PITTSBURGH - Who doesn’t like Halloween? From the colored leaves, to the crisp autumn air, hay rides, pumpkin patches and the fun and fantasy of wearing costumes, Halloween is a very popular time of year.
It’s also popular for its candy free-for-all. With our lives so filled with work, family and other commitments, it’s so easy to just pick up Halloween candy from the local grocery or drug store. Who can resist chocolate covered marshmallow pumpkins, candy corn and bite-sized candy bars – everyone knows you need to eat at least four of them to make up a regular sized candy bar! But as a nation, we know we need to be healthier. It’s a startling statistic, but one in three our little trick-or-treaters are either overweight or obese, nearly triple the rate in 1963.
Among children today, obesity is causing a broad range of health problems that previously weren’t seen until adulthood. These include high blood pressure, type 2 diabetes and elevated blood cholesterol levels. There are also psychological effects. Obese children are more prone to low self-esteem, negative body image and depression.
However, there’s good news: Obesity can be stopped. And it doesn’t take high-tech treatments or cutting-edge medications. The solution begins and ends with the daily decisions we make and parents are critical to helping children reach and maintain a healthy weight.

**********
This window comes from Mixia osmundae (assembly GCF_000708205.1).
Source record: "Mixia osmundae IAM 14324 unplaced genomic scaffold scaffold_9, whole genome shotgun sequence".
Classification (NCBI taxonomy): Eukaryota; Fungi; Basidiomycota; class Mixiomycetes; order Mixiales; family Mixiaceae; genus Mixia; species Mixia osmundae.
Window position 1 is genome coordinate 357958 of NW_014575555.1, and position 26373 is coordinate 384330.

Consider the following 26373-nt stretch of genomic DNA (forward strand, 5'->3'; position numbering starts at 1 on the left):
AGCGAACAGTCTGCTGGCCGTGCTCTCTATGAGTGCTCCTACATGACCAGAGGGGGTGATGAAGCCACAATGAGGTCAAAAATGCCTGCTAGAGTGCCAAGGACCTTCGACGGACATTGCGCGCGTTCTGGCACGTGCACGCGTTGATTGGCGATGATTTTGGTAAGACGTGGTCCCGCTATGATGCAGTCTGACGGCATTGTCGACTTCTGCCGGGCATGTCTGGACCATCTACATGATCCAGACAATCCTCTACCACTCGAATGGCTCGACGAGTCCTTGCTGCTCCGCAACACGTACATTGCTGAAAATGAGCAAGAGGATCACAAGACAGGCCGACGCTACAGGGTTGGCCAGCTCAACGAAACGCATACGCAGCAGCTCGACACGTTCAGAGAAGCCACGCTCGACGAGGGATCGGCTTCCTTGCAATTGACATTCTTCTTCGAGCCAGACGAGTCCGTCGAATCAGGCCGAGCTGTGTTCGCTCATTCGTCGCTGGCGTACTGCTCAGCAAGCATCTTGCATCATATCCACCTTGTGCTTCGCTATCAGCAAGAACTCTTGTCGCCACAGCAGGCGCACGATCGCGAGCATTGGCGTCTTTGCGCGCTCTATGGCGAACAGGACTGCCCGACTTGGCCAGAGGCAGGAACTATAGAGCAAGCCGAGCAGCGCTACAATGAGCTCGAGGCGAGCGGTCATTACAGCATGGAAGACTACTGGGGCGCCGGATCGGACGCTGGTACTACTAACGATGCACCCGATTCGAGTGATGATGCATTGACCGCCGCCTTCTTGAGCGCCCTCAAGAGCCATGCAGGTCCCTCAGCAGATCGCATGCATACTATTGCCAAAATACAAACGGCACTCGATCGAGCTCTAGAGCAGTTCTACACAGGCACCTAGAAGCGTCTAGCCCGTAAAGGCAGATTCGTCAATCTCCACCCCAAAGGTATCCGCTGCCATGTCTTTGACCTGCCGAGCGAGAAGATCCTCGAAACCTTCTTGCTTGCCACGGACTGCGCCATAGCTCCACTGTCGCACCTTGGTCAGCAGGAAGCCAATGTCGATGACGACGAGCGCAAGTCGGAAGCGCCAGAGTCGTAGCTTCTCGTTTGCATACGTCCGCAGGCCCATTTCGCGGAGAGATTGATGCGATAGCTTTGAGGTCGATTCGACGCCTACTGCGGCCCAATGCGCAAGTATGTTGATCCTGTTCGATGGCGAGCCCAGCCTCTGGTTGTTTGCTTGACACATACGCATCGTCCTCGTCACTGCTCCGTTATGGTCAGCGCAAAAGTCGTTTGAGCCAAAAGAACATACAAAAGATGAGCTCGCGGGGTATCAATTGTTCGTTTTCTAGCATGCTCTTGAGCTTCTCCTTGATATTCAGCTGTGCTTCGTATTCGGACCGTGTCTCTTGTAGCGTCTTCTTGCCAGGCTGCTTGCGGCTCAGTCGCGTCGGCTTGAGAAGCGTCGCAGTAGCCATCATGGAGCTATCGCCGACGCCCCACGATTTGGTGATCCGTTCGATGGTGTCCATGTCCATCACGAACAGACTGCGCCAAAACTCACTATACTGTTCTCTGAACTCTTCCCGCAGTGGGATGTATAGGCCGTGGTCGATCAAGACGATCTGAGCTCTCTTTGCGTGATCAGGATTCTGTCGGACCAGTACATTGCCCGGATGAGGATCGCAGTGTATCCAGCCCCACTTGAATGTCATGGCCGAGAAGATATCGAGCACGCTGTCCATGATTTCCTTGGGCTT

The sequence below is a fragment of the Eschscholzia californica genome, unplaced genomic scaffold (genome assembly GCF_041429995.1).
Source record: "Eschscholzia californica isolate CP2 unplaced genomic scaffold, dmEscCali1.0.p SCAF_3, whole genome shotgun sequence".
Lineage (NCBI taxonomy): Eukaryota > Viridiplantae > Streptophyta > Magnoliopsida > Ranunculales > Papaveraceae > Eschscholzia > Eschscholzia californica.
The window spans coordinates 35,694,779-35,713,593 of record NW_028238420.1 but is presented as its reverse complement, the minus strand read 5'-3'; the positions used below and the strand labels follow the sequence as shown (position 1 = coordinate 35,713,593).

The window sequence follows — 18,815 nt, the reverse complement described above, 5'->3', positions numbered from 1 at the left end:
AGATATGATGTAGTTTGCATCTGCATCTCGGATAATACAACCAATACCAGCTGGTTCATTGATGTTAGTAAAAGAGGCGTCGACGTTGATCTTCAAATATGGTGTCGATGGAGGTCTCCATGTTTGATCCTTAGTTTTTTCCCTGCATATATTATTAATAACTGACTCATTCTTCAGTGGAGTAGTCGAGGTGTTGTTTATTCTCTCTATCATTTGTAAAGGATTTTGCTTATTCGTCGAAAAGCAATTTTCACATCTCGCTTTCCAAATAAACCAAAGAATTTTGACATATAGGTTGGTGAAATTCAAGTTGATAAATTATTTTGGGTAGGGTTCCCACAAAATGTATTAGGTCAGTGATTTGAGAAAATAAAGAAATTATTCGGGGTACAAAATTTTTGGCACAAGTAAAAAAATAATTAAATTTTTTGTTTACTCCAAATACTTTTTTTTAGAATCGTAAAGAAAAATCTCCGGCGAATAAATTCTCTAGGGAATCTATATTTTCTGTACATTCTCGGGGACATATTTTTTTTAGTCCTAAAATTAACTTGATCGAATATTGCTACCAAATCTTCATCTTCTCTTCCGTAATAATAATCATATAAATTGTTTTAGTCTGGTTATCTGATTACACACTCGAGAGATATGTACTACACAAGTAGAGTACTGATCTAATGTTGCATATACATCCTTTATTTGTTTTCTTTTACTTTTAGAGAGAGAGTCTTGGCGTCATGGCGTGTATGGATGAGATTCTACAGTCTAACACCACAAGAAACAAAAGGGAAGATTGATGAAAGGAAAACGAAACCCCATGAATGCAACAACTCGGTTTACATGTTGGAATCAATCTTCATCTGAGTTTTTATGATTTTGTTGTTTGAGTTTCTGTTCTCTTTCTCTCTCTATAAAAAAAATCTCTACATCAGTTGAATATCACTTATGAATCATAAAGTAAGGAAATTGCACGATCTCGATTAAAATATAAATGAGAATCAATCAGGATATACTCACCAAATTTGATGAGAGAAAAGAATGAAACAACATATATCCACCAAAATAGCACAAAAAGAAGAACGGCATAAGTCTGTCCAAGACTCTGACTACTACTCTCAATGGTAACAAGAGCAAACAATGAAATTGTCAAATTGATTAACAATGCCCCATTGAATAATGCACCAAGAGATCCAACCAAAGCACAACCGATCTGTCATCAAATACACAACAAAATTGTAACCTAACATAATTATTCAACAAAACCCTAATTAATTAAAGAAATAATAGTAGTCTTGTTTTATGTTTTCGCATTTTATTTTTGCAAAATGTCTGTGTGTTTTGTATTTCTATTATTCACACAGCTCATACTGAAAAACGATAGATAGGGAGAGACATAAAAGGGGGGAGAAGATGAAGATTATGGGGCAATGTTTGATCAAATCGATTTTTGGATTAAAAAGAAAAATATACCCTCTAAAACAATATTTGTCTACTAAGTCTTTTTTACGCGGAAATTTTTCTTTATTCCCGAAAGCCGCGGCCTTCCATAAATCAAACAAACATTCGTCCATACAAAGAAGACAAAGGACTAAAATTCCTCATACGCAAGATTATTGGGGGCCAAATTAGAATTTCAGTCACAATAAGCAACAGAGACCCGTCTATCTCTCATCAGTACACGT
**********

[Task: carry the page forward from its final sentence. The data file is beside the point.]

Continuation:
The American Heart Association is working to help kids and families live heart-healthy lives. Try these tips for the Halloween season:
▪ Eat a healthy meal before you set out trick or treating – that way kids won’t feel the need to immediately dive into their bag of goodies
▪ Set limits on how much your kids can eat – everything in moderation – no binging
▪ Hide the candy bowl – out of sight – out of mind (that goes for mom and dad, too!)
▪ Let your kids enjoy their candy for 2-3 days and then throw the rest away or donate leftovers to a food pantry
▪ Don’t buy candy until the last minute – then YOU and your kids won’t be tempted to rip the bag open and eat it all before Halloween
▪ Buy only enough candy to hand out – no leftovers, no snacking!
▪ Only buy candy that you don’t like – it’s not as much fun, but chances are you won’t eat it!
▪ Choose non-sweet treats – for example: 100 calorie bags of snacks, pretzels, granola bars, fresh fruit, nuts and raisins
▪ Try non-candy treats like stickers, pencils or crayons
Teaching your kids to make good decisions about their health will give them the confidence they need to keep making healthy choices. Make eating well a habit that lasts a lifetime.
The American Heart Association is devoted to saving people from heart disease and stroke – America’s No. 1 and No. 4 killers. The Dallas-based association is the nation’s oldest and largest voluntary organization dedicated to fighting heart disease and stroke. To learn more or to get involved, call 1-800-AHA-USA1, visit www.heart.org , or call any of our offices around the country.